It went very smoothly — no long lines, everyone was pleasant and courteous. The only odd thing about the voting was that we had paper ballots. This is a first in all the years I’ve been voting here in Maryland. I asked the polling clerk about it, and he said, “some people wanted it that way.”  No chance of hanging chads, though. It was all fill-in-the-circle.

There was an electronic scanner at the exit door, in which I had to insert the legal-paper-sized ballot. It sucked the document with my selections into its large, black plastic maw, and then, a patriotic screen popped up, saying, “Thank you for voting!”

As I exited, the polling clerk I called “Minnie” told me not to forget my sticker.

On the way out, I filled out a little survey praising my suffrage experience, and then, decided to volunteer as an election judge at my polling place come November. I’ve never done it before, and my name was the first on the list. I figured the experience would be interesting.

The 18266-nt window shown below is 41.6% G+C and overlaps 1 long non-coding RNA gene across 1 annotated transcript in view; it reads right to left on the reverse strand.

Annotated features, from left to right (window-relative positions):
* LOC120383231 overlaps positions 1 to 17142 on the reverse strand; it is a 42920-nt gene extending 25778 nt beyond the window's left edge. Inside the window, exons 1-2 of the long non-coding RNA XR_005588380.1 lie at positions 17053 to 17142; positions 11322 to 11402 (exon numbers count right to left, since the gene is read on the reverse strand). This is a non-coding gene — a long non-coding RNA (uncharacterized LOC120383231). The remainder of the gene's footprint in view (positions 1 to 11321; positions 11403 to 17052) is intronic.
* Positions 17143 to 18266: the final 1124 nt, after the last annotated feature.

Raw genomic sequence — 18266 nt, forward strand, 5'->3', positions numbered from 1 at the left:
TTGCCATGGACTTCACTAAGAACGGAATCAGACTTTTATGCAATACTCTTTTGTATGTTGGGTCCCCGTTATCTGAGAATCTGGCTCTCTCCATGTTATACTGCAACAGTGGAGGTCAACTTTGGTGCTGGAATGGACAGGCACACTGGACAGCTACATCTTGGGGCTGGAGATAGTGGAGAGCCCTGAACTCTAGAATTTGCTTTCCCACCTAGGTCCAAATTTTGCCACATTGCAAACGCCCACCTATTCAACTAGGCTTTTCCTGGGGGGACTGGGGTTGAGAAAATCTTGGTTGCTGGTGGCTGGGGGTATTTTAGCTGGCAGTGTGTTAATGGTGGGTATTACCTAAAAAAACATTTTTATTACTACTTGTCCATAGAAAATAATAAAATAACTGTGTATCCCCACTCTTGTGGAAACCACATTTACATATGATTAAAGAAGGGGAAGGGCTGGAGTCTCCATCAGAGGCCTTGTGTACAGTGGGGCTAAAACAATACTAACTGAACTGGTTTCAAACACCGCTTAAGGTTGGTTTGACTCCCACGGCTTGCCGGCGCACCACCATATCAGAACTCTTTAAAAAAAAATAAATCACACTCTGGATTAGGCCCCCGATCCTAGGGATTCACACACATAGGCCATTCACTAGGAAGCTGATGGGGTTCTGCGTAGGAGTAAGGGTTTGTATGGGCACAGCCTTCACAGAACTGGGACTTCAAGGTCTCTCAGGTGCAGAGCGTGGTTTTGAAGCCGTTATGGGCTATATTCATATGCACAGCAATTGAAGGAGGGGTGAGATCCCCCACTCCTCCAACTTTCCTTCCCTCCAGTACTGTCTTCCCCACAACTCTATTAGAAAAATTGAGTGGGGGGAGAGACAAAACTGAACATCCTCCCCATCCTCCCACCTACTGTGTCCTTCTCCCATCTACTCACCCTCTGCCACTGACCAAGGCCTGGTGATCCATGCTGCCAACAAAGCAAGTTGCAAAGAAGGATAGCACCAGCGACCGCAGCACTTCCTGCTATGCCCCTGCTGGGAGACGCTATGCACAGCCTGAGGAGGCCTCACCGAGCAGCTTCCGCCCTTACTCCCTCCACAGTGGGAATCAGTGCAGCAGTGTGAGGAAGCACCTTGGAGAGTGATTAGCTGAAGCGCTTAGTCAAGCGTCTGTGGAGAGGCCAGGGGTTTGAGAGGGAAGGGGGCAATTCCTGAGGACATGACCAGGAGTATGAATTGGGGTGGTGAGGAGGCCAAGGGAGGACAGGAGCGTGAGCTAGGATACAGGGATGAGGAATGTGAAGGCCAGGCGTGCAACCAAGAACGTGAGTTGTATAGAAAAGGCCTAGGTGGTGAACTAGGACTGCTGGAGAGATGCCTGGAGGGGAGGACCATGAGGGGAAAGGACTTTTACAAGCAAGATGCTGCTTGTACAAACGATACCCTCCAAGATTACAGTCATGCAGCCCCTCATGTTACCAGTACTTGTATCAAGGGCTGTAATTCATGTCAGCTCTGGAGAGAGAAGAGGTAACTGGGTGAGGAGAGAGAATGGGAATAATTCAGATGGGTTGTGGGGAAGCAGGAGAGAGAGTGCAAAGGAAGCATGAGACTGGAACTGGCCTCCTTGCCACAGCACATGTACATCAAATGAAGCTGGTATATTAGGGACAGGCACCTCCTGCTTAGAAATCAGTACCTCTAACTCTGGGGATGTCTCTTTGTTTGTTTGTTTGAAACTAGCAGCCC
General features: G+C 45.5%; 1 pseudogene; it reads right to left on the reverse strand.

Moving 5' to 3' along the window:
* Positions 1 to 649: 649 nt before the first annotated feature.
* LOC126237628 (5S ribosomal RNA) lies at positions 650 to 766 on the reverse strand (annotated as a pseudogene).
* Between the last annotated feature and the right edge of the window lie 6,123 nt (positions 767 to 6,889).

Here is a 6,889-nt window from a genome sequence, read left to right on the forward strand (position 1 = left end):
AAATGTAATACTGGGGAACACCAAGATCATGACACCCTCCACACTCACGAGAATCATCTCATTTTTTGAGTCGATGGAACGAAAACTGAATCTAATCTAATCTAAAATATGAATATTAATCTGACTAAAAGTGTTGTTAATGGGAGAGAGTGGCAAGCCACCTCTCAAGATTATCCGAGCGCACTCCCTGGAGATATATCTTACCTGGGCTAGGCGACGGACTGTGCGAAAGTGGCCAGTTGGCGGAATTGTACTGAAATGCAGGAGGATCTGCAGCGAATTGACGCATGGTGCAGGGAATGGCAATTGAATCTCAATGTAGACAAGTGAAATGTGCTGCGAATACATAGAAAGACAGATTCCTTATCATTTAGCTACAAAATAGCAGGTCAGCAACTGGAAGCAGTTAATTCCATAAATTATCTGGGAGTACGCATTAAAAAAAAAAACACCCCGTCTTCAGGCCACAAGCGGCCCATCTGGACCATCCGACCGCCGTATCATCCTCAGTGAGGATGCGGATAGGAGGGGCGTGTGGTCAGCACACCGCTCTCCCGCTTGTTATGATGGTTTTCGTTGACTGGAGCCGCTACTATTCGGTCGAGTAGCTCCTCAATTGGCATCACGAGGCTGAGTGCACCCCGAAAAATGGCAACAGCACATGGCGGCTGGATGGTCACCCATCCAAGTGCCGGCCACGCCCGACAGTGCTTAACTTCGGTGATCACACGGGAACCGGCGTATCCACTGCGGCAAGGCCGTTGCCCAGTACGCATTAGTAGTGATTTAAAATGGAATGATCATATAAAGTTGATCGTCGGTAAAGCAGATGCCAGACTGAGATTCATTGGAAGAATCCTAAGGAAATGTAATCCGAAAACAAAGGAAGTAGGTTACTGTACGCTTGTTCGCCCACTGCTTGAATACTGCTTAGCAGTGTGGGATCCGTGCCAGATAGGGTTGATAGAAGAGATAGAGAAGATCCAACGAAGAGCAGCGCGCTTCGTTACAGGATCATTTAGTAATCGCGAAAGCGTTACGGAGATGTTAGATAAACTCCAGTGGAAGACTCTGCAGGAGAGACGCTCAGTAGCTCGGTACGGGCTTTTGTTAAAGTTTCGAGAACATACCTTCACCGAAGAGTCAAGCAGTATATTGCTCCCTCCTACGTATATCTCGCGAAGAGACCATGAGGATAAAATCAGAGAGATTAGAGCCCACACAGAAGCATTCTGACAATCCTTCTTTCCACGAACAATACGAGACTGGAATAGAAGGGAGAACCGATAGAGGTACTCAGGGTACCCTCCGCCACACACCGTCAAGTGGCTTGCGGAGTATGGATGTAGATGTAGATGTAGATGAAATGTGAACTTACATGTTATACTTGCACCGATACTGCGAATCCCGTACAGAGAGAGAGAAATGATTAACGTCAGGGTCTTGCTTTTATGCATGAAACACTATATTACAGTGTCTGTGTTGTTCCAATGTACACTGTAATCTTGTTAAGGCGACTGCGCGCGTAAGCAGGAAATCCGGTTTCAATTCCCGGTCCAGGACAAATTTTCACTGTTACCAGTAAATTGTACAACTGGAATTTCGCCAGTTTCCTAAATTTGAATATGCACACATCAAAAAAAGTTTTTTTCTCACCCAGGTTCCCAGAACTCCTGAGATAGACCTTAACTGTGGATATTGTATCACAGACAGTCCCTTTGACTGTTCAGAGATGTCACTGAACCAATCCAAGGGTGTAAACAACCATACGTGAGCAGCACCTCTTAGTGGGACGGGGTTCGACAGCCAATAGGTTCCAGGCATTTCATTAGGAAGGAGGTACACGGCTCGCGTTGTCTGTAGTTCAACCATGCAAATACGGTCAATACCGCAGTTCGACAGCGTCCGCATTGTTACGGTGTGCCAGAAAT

The schools are closed on primary days in my county because many of the public schools serve as polling places. I tried to entice my kids to come along for the civics lesson. No luck. I even said, “there will be stickers,” hoping to at least get my youngest to come along, but no luck.


More St. Michael’s Stories


Right now, I’m in Chipley, Florida, staying with my excellent and gracious friend Pam and her family, in a historic old home where Emmett and his family members had certainly visited from time to time. There’s a photo of Emmett’s father, Dr. Wilson, posed in front of this house in 1911 displayed prominently in the hall.

Dr Wilson at Butler house

I’m here to catch up with my friends, visit a graveyard, see old downtown Chipley again. Tomorrow, I’m off to Marianna to continue the information dig on Emmett.

But for now, I’m playing catch-up. As promised, I wanted to share some of the findings from St. Michael’s Cemetery.

My main purpose for the visit was to track down Minnie Kehoe,